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        11-15-2011, 02:08 AM
      #28
    Yearling
    I am so very sorry for your loss...
         
        11-15-2011, 08:47 AM
      #29
    dee
    Started
    Honey - please don't blame yourself. You did the best you knew to do for your girl.

    We had two horses that we "killed with kindness." We were trying to put weight on them, and were feeding them alfalfa pellets. The more weight they would lose, the more pellets we would add - along with beet pulp and oats. The mare passed away New Year's Eve of 2009. She'd been eating like crazy, but losing weight. The vet said she had elevated liver enzymes, and we were feeding per his recommendations, but eventually we lost that battle.

    We had her colt on the same feed regimen, and he kept losing weight and just was not growing. At three years old, he was quite a bit smaller than his yearling sister, even though they were out of the same sire and their dams were close to the same size. Vet said he had elevated liver enzymes, but still recommended the feed program we were using, with some added fats.

    Got a new vet, who advised that the alfalfa was most likely what was causing the liver problems - along with some sort of metabolic disorder. He recommended no alfalfa whatsoever - no pellets, and no feeds containing alfalfa. Colt got a little better - gained a little weight...then couldn't get up the other day.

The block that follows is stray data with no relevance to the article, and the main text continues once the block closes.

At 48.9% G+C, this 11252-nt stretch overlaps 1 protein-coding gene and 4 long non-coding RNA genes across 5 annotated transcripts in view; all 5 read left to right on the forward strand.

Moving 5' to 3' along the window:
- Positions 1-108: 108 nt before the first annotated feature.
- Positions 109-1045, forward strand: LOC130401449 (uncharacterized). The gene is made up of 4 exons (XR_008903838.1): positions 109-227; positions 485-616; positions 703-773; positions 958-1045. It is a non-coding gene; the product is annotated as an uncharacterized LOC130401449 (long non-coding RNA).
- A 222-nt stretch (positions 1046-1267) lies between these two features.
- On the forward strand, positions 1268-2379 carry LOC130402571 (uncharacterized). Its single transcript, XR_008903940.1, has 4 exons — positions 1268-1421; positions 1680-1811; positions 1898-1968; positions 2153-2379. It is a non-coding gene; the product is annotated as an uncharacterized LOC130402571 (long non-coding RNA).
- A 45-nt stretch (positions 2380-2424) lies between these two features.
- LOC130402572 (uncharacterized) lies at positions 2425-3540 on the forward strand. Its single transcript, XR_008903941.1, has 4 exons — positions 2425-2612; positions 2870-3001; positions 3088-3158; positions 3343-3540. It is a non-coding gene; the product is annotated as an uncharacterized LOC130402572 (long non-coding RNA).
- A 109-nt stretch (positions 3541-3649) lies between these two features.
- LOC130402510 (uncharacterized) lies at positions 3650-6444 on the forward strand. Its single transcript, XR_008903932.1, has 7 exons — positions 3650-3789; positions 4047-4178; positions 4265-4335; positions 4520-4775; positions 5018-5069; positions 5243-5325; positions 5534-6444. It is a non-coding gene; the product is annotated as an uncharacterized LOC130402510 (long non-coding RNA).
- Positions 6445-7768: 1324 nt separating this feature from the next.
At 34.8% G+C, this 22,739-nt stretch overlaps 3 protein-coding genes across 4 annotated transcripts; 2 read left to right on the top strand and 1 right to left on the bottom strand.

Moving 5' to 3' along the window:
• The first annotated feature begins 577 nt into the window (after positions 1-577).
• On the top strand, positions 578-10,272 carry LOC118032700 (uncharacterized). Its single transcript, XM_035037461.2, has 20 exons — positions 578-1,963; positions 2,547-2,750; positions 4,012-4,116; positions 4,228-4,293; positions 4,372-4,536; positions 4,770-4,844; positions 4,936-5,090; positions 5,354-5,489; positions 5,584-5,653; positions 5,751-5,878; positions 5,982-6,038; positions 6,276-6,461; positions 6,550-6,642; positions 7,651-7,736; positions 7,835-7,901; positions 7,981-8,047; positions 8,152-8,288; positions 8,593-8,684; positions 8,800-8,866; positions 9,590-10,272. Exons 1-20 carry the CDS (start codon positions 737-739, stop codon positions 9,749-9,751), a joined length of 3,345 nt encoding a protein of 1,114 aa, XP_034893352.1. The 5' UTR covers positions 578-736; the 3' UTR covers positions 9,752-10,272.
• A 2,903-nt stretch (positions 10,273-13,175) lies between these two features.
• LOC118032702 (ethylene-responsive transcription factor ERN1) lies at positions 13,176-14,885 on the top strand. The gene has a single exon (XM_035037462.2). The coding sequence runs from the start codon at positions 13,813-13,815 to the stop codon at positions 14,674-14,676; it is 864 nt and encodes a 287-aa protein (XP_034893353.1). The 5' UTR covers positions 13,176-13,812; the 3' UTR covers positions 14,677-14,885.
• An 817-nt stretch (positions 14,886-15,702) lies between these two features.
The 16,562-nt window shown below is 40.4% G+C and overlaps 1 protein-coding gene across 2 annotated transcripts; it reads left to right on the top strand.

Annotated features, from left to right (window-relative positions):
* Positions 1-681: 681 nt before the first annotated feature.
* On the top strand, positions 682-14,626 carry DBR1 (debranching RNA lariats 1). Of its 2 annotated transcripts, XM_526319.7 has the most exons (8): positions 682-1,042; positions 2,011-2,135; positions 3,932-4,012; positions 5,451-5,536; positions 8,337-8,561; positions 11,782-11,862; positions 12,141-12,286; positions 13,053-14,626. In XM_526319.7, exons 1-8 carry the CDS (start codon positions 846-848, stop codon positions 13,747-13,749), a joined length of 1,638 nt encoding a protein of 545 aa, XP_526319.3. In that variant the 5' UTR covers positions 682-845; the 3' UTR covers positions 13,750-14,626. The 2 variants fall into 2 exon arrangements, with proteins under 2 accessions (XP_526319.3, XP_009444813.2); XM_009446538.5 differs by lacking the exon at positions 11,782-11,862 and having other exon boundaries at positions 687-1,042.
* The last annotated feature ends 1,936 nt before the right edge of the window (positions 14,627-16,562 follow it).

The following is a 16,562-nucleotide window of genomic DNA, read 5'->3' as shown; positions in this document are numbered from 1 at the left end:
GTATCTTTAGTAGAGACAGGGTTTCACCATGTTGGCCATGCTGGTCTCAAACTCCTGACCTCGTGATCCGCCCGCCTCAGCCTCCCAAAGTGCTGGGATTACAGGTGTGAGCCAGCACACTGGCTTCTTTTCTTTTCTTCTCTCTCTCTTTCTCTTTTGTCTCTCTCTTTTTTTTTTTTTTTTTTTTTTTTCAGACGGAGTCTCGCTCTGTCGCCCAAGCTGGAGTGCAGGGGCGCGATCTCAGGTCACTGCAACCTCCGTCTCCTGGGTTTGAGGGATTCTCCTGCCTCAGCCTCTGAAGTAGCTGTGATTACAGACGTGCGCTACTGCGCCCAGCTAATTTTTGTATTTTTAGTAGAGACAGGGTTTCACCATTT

Vet came out and tried for nearly an hour to get the colt to his feet. Then the vet noticed odd tremors in various muscles...it was HYPP, and some sort of hereditary liver disorder. Little guy never stood much of a chance, but he'd have had at least some sort of chance if we hadn't been giving him so much alfalfa.

    We blame ourselves for killing not one...but TWO horses.

    We don't feed alfalfa any more. Not that we shy away from feeds that might contain it, but it's no longer a mainstay of our horse's diet.

    The shame is not in having a horse die - the shame is in repeating the mistakes and causing the death of another horse. That's what we have to live with, and it's not a mistake we will repeat...
         
        11-15-2011, 09:26 AM
      #30
    Banned
    Oh my gosh....

    Dee and sarahann: You guys are making me cry.

    Quote:
    The shame is not in having a horse die - the shame is in repeating the mistakes and causing the death of another horse
    No, Dee and Sarah...you have done nothing to be ashamed of!

    The real shame is NOT TO CARE! When we do the best we can for our horses, and even if what we thought was helping them, ends up hurting them, there is no shame in that. We don't feed our horses corn because they are sooo fat already, but if I were having a hard time keeping weight on them, I might have considered it. I didn't know the risks of it. As for alfalfa, we DO feed it to our OTTB....only a pound of shredded alfalfa cubes a day, but still....I didn't know it could cause liver issues in some horses.




    Those who should feel shame are those who intentionally hurt their horses, and standing right alongside those shamefull people are those who just don't care about their horses and leave them to die of starvation and neglect. THAT is where the real shame lies!!!


    You both are exemplary horse moms! I wish all horses had someone to love and care for them as you two have done to yours!